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Optimized MySQL Server Docker images. Created, maintained and supported by the MySQL team at Oracle
Full Description

What is MySQL?

MySQL is the world's most popular open source database. With its proven performance, reliability, and ease-of-use, MySQL has become the leading choice of database for web applications of all sorts, ranging from personal websites and small online shops all the way to large-scale, high profile web operations like Facebook, Twitter, and YouTube.

For more information and related downloads for MySQL Server and other MySQL products, please visit http://www.mysql.com.

Supported Tags and Respective Dockerfile Links

Warning

The MySQL Docker images maintained by the MySQL team are built specifically for Linux platforms. Other platforms are not supported, and users using these MySQL Docker images on them are doing so at their own risk. See the discussion here for some known limitations for running these containers on non-Linux operating systems.

These are tags for some of the optimized MySQL Server Docker images, created and maintained by the MySQL team at Oracle (for a full list, see the Tags tab of this page).

Images are updated when new MySQL Server maintenance releases and development milestones are published. Please note that any non-GA releases are for preview purposes only and should not be used in production setups.

We also from time to time publish special MySQL Server images that contain experimental features.

Quick Reference

How to Use the MySQL Images

Downloading a MySQL Server Docker Image

Downloading the server image in a separate step is not strictly necessary; however, performing this before you create your Docker container ensures your local image is up to date.

To download the MySQL Community Edition image, run this command:

shell> docker pull mysql/mysql-server:tag

 
Refer to the list of supported tags above. If :tag is omitted, the latest tag is used, and the image for the latest GA version of MySQL Server is downloaded.

Starting a MySQL Server Instance

Start a new Docker container for the MySQL Community Server with this command:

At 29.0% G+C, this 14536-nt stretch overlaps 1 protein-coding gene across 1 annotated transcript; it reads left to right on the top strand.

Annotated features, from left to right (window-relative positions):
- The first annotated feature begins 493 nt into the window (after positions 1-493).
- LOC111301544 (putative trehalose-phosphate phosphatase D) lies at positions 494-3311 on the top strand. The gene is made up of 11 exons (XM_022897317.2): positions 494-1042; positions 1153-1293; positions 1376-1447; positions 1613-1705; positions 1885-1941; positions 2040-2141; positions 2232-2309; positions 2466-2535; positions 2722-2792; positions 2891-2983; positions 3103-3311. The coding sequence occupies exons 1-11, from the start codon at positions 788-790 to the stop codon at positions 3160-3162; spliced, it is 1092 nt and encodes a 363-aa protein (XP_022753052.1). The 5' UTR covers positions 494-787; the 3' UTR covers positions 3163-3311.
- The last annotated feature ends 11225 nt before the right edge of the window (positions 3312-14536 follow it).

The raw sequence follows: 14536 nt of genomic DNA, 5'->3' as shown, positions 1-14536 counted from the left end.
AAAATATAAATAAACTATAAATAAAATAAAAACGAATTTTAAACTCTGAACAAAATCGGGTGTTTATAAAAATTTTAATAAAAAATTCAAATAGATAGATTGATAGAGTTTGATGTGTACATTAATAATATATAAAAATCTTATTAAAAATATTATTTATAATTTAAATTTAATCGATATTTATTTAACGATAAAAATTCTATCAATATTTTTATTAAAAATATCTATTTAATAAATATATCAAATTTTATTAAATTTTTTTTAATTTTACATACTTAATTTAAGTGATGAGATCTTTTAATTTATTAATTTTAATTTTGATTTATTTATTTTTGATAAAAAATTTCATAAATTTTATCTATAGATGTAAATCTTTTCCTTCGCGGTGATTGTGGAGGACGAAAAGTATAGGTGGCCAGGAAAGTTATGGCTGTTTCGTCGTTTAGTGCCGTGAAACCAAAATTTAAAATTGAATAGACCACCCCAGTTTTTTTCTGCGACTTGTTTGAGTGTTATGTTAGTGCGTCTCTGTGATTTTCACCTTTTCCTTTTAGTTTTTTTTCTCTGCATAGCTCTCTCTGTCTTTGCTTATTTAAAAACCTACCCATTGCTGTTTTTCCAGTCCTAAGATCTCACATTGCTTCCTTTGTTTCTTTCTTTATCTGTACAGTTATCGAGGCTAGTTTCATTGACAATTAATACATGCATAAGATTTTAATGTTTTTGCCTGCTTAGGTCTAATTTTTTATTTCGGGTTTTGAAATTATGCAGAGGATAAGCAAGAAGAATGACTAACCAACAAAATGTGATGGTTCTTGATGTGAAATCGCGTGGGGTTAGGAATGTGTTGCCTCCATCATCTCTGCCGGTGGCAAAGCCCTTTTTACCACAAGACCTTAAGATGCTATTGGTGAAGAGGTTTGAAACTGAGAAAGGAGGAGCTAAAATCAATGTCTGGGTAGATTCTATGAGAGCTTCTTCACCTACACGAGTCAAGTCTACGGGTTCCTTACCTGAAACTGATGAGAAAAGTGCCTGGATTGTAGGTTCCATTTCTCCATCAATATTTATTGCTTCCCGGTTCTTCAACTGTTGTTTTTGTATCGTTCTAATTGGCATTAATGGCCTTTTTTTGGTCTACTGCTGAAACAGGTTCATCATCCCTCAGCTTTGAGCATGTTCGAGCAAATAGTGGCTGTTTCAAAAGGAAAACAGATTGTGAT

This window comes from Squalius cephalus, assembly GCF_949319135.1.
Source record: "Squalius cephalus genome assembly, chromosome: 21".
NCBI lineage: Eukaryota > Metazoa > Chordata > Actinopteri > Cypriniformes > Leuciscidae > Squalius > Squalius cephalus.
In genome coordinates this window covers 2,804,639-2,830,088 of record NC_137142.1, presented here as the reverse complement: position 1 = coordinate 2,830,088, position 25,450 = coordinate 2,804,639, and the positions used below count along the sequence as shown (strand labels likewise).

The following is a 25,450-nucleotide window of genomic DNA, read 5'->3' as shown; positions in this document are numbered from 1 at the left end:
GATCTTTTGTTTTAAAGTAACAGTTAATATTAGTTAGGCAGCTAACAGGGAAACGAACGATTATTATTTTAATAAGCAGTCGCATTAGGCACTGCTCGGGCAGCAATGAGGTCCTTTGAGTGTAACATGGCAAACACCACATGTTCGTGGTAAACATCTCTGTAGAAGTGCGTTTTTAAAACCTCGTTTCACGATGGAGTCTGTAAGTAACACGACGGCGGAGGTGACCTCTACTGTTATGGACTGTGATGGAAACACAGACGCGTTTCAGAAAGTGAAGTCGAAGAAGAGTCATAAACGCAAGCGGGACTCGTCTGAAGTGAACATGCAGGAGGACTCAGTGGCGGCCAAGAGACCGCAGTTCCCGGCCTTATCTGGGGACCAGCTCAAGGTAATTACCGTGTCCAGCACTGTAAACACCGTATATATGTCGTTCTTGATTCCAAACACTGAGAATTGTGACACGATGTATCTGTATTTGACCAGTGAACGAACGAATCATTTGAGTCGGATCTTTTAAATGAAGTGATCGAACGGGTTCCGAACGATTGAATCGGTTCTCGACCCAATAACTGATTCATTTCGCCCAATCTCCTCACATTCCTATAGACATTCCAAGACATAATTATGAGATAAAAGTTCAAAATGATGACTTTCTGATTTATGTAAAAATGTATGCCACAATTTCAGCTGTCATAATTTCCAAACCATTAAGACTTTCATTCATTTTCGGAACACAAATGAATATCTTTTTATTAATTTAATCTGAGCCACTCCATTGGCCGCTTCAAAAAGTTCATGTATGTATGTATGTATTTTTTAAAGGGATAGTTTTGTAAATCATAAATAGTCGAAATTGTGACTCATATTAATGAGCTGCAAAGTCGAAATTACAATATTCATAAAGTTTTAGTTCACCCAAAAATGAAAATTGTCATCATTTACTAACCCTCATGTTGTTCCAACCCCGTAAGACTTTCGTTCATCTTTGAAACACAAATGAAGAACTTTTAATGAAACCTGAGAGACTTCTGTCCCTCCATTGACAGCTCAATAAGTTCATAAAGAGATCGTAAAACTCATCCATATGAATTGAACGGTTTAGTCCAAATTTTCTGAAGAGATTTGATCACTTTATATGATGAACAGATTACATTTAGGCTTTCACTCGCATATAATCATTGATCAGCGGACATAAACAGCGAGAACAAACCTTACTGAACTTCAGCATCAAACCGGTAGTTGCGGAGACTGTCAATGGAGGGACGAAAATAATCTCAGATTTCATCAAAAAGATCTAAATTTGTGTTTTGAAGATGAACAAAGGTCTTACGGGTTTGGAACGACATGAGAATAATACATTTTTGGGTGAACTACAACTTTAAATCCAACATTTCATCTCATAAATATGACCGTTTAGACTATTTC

shell> docker run --name=mysql1 -d mysql/mysql-server:tag

 
The --name option, for supplying a custom name for your server container (mysql1 in the example), is optional; if no container name is supplied, a random one is generated. If the Docker image of the specified name and tag has not been downloaded by an earlier docker pull or docker run command, the image is now downloaded. After download completes, initialization for the container begins, and the container appears in the list of running containers when you run the docker ps command; for example:

shell> docker ps
CONTAINER ID   IMAGE                COMMAND                  CREATED             STATUS                              PORTS                NAMES
a24888f0d6f4   mysql/mysql-server   "/entrypoint.sh my..."   14 seconds ago      Up 13 seconds (health: starting)    3306/tcp, 33060/tcp  mysql1

 
The container initialization might take some time. When the server is ready for use, the STATUS of the container in the output of the docker ps command changes from (health: starting) to (healthy).

The -d option used in the docker run command above makes the container run in the background. Use this command to monitor the output from the container:

shell> docker logs mysql1

 
Once initialization is finished, the command's output is going to contain the random password generated for the root user; check the password with, for example, this command:

shell> docker logs mysql1 2>&1 | grep GENERATED
GENERATED ROOT PASSWORD: Axegh3kAJyDLaRuBemecis&EShOs

 

Connecting to MySQL Server from within the Container

Once the server is ready, you can run the mysql client within the MySQL Server container you just started and connect it to the MySQL Server. Use the docker exec -it command to start a mysql client inside the Docker container you have started, like this:

shell> docker exec -it mysql1 mysql -uroot -p

 
When asked, enter the generated root password (see the instructions above on how to find it). Because the MYSQL_ONETIME_PASSWORD option is true by default, after you have connected a mysql client to the server, you must reset the server root password by issuing this statement:

mysql> ALTER USER 'root'@'localhost' IDENTIFIED BY 'password';

 
Substitute password with the password of your choice. Once the password is reset, the server is ready for use.

Products Included in the Container

A number of MySQL products are included in the Docker container you created with the MySQL Server Docker image:

More Topics on Deploying MySQL Server with Docker

For more topics on deploying MySQL Server with Docker like starting and connecting to the server, server configuration, persisting data and configuration, server error log, server upgrades, and the Docker environment variables, see Deploying MySQL Server with Docker in the MySQL Server manual.

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